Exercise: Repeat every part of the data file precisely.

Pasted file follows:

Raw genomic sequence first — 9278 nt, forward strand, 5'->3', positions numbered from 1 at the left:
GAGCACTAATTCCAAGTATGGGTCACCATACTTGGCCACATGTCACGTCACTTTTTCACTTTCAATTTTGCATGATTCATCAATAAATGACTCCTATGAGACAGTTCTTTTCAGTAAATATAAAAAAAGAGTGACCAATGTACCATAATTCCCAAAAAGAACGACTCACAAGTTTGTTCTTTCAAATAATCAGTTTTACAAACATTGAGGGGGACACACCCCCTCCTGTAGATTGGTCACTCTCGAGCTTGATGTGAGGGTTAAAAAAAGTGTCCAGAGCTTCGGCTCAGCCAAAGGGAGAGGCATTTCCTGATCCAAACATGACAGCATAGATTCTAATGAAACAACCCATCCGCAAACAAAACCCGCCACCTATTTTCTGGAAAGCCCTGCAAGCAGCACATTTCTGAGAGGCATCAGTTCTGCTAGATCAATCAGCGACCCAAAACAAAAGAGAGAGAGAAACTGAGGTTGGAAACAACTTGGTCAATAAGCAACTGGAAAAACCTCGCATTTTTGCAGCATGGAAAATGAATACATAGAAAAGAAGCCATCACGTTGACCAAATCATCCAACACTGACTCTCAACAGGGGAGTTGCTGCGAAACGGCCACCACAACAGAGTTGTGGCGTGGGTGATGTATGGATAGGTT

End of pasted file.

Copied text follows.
Raw genomic sequence first — 9278 nt, forward strand, 5'->3', positions numbered from 1 at the left:
GAGCACTAATTCCAAGTATGGGTCACCATACTTGGCCACATGTCACGTCACTTTTTCACTTTCAATTTTGCATGATTCATCAATAAATGACTCCTATGAGACAGTTCTTTTCAGTAAATATAAAAAAAGAGTGACCAATGTACCATAATTCCCAAAAAGAACGACTCACAAGTTTGTTCTTTCAAATAATCAGTTTTACAAACATTGAGGGGGACACACCCCCTCCTGTAGATTGGTCACTCTCGAGCTTGATGTGAGGGTTAAAAAAAGTGTCCAGAGCTTCGGCTCAGCCAAAGGGAGAGGCATTTCCTGATCCAAACATGACAGCATAGATTCTAATGAAACAACCCATCCGCAAACAAAACCCGCCACCTATTTTCTGGAAAGCCCTGCAAGCAGCACATTTCTGAGAGGCATCAGTTCTGCTAGATCAATCAGCGACCCAAAACAAAAGAGAGAGAGAAACTGAGGTTGGAAACAACTTGGTCAATAAGCAACTGGAAAAACCTCGCATTTTTGCAGCATGGAAAATGAATACATAGAAAAGAAGCCATCACGTTGACCAAATCATCCAACACTGACTCTCAACAGGGGAGTTGCTGCGAAACGGCCACCACAACAGAGTTGTGGCGTGGGTGATGTATGGATAGGTT